New Social Movements (new + social_movement)

Distribution by Scientific Domains


Selected Abstracts


Books and Materials Reviews

FAMILY RELATIONS, Issue 2 2003
Article first published online: 17 FEB 200
Demo, D. H., Allen, K. R., and Fine, M. A. (Eds.). (1999). Handbook of Family Diversity. Golombok, S. (2000). Parenting: What Really Counts? Hewlett, S. A., Rankin, N., and West, C. (Eds.) (2002). Taking Parenting Public: The Case for a New Social Movement. Kozol, J. (2000). Ordinary Resurrections: Children in the Years of Hope. Krovetz, M. L. (1999). Fostering Resiliency: Expecting All Students to Use Their Minds Well. Lee, E. E. (2000). Nurturing Success: Successful Women of Color and Their Daughters. [source]


Conceptual Contributions of New Social Movements to Development Communication Research

COMMUNICATION THEORY, Issue 4 2001
Robert Huesca
The field of development communication faces a critical juncture regarding its theoretical and pragmatic relevance due to both internal debates and criticisms, and external restructuring of political, economic, and social systems on a global scale. The internal debates and criticisms indicate, at best, that the field is in some degree of conceptual disarray and, at worst, that it is detrimental to the goals of improving the human condition materially and symbolically. The concomitant external changes to social systems constitute a daunting context that questions the legitimacy and rationale of development efforts while fostering new forms of social change. This article argues that the field must redirect its attention in order to respond to the persistence of substandard living conditions that demonstrate the continued relevance of development efforts in general, specifically by drawing from the findings of scholarship of new social movements, combining them with relevant areas from participatory communication for development research. [source]


Front and Back Covers, Volume 26, Number 4.

ANTHROPOLOGY TODAY, Issue 4 2010
August 2010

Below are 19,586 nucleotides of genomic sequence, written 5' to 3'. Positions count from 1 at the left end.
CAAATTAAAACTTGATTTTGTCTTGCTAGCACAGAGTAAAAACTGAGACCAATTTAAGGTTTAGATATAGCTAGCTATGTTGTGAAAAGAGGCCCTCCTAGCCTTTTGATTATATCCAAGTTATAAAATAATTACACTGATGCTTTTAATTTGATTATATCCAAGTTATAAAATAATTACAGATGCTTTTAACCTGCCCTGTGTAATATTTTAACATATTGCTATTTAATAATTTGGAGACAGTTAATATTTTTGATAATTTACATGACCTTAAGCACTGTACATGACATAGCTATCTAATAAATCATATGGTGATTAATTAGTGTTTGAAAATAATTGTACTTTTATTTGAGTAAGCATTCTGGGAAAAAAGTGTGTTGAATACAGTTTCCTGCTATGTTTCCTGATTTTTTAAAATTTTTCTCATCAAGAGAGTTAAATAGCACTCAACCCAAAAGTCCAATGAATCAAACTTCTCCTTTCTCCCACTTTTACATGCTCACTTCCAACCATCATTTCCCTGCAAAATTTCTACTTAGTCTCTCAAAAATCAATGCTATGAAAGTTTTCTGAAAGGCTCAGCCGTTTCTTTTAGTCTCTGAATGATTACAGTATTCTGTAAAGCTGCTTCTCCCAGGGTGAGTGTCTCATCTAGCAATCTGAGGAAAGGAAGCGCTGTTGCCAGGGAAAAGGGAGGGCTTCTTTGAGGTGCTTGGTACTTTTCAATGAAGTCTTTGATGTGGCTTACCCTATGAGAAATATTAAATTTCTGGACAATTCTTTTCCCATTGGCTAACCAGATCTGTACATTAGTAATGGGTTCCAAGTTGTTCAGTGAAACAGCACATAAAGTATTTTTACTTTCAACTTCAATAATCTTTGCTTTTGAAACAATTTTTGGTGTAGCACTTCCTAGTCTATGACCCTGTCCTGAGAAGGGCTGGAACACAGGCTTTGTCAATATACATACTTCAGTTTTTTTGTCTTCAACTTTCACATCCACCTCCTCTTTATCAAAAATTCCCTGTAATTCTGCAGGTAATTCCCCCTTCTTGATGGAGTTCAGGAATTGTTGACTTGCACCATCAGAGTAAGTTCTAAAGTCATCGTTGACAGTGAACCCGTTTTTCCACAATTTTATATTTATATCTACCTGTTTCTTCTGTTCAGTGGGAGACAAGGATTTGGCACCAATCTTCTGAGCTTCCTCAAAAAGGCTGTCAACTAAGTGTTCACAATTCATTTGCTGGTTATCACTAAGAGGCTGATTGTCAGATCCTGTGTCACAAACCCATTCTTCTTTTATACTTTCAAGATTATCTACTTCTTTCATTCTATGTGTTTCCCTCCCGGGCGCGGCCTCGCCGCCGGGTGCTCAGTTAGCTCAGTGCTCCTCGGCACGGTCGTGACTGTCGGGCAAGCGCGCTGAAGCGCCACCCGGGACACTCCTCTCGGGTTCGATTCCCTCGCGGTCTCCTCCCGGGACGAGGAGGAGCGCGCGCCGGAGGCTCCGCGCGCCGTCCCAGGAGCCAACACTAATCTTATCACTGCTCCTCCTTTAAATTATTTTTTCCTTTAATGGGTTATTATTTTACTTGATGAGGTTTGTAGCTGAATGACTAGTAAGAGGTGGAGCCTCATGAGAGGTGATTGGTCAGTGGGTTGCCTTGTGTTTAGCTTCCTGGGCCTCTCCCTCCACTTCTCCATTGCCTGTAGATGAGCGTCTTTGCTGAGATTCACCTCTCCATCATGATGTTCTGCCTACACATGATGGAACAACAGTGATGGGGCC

Front cover caption, volume 26 issue 4 Front cover THE GAZA FREEDOM FLOTILLA Mohammed Rassas, a second-generation Palestinian, sports a T-shirt declaring his longing for the homeland he has never known. Mohammed's family was forced to leave Palestine long before he was born, with no opportunity for return. Instead, Mohammed has lived most of his life between Saudi Arabia and Greece, which became his second home. For three weeks Mohammed joined dozens of Greek, Arab and Western volunteers in preparing the Greek ship Eleftheri Mesogeios (,Free Mediterranean'), to carry 2000 tons of humanitarian aid, including prefabricated houses and hospital equipment, to Gaza. The ship formed part of the Gaza Freedom Flotilla, an international effort by volunteers from 36 countries that aimed to send eight ships to Gaza, carrying 700 passengers and 10,000 tonnes of humanitarian aid, in an attempt to prise open the strict embargo Israel has imposed on the Gaza strip since 2007. The Israeli army attacked the flotilla in international waters, killing eight Turkish nationals and one Turkish-American national, and injuring many more. Flotilla participants were placed behind bars. Intending to propagate their own version of events, the Israeli authorities confiscated audio-visual records made by witnesses. As an ethnographer invited to participate in the flotilla, Nikolas Kosmatopoulos was a witness to the events that took place. His notes are published in the form of a narrative in this issue of ANTHROPOLOGY TODAY. Israel has so far rejected the UN's call for an international independent inquiry. The Turkish government has threatened to cut all ties with Israel unless it apologizes or agrees to such an inquiry. Back cover CLIMATE CHANGE ,There is no planet B': an estimated 100,000 people demonstrate at the Copenhagen Climate talks, 12 December 2009. Since the débâcle of the UN Climate talks in Copenhagen last December, a broad new global coalition of resistance has begun to emerge. It includes the Climate Camp protesters who took direct action against the coal-fired Kingsnorth power station and the fourth runway at Heathrow, the tens of thousands of demonstrators who joined the Wave in London in December and the estimated 100,000 who marched at Copenhagen. They join others who have intimate experience of melting sea ice and Andean glaciers, flooding in Bangladesh and New Orleans and droughts in Africa. In April, in Cochabamba, Bolivia, a conference of 35,000 people, many of them indigenous Americans, began to organize to protect themselves and Mother Earth , Pachamama , to avert catastrophic climate change. This new social movement poses a personal and professional challenge to anthropologists to integrate climate issues and global politics into the discipline and into their lives. [source]